6 Best Zip Line Kits | March 2017
- setup takes about 30 minutes
- features 5-foot seat sling cable
- actual run length is 75-feet
- great low price tag
- trolley arrives fully assembled
- positive reviews from users
- cable rated at 10000 lb capacity
- backed by 1-year warranty
- modular kit for easy upgrades
|Brand||Zip Line Gear|
What To Look For In A Zip Line Kit
Zip line kits can be fun and unique additions to a backyard; both children and adults enjoy them. There are some things to consider when choosing the best one for your home, though. If you want to travel far on your zip line, then you need the ability to go fast. This is because acceleration affects distance.
Since zip lines are not motor powered and depend entirely on gravity for movement, to go fast on one you'll have to start high up and make the line slowly drop. Zip lines created for higher-up installment usually won't come with a seat and handlebar. This is because it is safer to attach directly to the trolley on these via a harness, carabiner, and lanyard.
While certainly invigorating, the previously mentioned type of zip line kit may not be the safest for children. If purchasing a zip line kit for children, get one that is meant for lower-to-the-ground use. Four percent of pediatric deaths each year are caused by falls, particularly off of backyard play equipment. Child-safe zip lines will typically come with a seat and handlebars. Make sure the handlebars have non-slip grips.
Since setting up and taking down a zip line can take some time, you will ideally only have to do that once. So get a kit that is weather resistant; this way you won't need to run outside to take it down every time the rain falls. If you don't have patience for involved installation, look for a kit that can simply be strung between two trees without additional hardware.
Safety Tips For Riding Your Zip Line
Part of the fun of zip lines is that they can move incredibly fast. Some even travel up to 100 miles per hour, but this is also what can make them quite dangerous. They also are typically set up in the unpredictable and uncontrollable outdoors, where riders face risks of running into shrubbery or a passing bird. Zip line kits that utilize a harness and lanyard leave the rider hands-free. Unless you are in a very open area, do not extend your arms out to the sides or above you while riding a zip line, since you might hit something.
Loose or long clothing should be avoided when riding a zip line as these can get caught on a branch. Wearing a long scarf on a zip line can also be very dangerous. If it gets caught on something, it can strangle the rider. If you are installing your zip line over a lake or body of water, make sure riders always wear a life vest. You may be setting up a zip line as a part of a ropes course, which has been shown to have a lot of psychological benefits. If this is the case, make sure that kids do not attempt to cling onto a rider, or put any pressure on the line while waiting for their turn at the top of the tree.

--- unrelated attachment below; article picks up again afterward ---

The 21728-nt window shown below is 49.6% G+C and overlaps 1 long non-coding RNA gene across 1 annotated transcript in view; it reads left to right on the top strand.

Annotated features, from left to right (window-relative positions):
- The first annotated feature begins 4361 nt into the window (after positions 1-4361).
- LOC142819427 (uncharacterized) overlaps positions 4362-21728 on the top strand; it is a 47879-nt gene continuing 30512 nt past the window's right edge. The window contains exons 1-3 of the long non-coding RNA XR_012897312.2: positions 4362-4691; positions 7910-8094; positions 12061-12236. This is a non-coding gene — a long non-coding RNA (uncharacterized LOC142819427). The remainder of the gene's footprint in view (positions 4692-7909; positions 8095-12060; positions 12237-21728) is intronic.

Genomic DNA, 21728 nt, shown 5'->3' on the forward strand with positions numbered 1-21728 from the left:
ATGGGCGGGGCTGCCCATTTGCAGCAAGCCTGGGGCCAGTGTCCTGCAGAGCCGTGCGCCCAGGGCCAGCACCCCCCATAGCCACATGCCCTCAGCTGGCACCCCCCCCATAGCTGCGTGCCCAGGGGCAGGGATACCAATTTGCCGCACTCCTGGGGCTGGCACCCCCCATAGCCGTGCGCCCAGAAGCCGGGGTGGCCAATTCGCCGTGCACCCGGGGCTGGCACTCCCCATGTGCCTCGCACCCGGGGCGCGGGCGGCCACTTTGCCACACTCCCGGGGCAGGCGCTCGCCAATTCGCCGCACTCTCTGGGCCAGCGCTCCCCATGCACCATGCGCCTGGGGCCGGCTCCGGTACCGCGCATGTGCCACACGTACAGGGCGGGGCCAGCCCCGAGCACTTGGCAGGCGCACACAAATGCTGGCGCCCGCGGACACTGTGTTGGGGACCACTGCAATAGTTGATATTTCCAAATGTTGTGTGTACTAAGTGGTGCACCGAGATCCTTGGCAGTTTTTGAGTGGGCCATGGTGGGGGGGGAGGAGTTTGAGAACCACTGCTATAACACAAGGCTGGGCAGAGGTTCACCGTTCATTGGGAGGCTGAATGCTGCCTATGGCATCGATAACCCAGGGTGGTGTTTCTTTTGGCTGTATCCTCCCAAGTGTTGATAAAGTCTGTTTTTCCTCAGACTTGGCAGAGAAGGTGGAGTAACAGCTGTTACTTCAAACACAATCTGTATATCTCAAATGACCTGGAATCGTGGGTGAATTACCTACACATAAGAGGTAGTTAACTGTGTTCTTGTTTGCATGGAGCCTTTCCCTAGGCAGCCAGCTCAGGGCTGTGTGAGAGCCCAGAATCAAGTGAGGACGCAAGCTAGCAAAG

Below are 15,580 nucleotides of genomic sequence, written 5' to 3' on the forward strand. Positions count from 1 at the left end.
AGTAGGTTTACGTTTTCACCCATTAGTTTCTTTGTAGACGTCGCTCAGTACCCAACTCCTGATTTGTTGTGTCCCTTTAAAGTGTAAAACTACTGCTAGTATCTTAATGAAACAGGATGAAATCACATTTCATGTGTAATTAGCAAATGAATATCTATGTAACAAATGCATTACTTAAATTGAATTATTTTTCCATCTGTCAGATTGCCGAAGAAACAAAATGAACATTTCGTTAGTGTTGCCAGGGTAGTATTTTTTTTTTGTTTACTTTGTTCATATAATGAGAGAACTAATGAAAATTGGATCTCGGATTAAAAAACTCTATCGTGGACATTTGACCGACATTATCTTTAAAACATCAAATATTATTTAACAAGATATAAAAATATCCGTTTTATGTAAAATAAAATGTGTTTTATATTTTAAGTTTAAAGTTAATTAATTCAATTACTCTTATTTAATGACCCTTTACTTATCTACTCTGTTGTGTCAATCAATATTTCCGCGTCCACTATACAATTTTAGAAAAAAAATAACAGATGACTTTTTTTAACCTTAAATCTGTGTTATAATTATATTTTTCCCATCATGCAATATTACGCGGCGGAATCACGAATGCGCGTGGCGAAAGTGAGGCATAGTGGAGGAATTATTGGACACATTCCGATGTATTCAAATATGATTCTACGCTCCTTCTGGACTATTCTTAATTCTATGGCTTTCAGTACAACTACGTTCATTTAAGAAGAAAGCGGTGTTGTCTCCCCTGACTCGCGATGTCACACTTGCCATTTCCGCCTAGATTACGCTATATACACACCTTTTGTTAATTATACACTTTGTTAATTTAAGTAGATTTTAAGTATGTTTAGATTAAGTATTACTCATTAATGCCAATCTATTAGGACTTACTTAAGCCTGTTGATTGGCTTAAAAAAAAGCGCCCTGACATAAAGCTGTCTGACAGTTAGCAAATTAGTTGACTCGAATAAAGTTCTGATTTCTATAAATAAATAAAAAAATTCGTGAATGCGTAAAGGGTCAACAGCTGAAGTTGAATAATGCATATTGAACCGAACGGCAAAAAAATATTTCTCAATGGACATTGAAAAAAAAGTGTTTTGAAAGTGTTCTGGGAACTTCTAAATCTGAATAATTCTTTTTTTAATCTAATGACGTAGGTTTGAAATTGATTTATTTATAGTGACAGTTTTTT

Most kits will not include a helmet, but if you have a quality bike helmet at home, you can wear it while you ride your zip line. If not, you should buy a dedicated zip line or climbing helmet. Make sure that people on the property know a zip line is in use, so an unsuspecting person doesn't walk through the yard and get head-on by a zip line rider. If you are attaching your kit to trees, make sure they are very thick and sturdy.
The History Of Zip Lines
While today, people may use zip lines just for fun, these devices were originally utilitarian. Historians debate as to whether zip lining originated in the Himalayas or South America. They agree on the fact that it was first used to traverse rough terrain and get to remote villages that otherwise could not be accessed via land or water. In many ways, zip lines were the airplane's predecessor.
The English were the first to use zip lining for purely recreational purposes. In the 17th century, there were people whose entire job was looking after church steeples, and they would spend much of the day on these high-up spires. A few of them realized that, rather than climb all the way down at the end of their shift, they could instead slide down on a line. While this was at first practical, crowds used to gather to watch the steeplejacks do this. Enjoying the attention, the line riders started performing different acrobatics, and making their trip down the rope more visually entertaining.
Zip lining as we know it today was inspired by mountaineers. In Australia, on the Tyrolean Traverse, mountaineers would attach a rope between two points, attach a pulley to it, and have a person ride it from point A to point B. On these contraptions, however, the user would have to manually pull themselves along the rope and didn't get to experience the hands-free movement that modern zip liners do.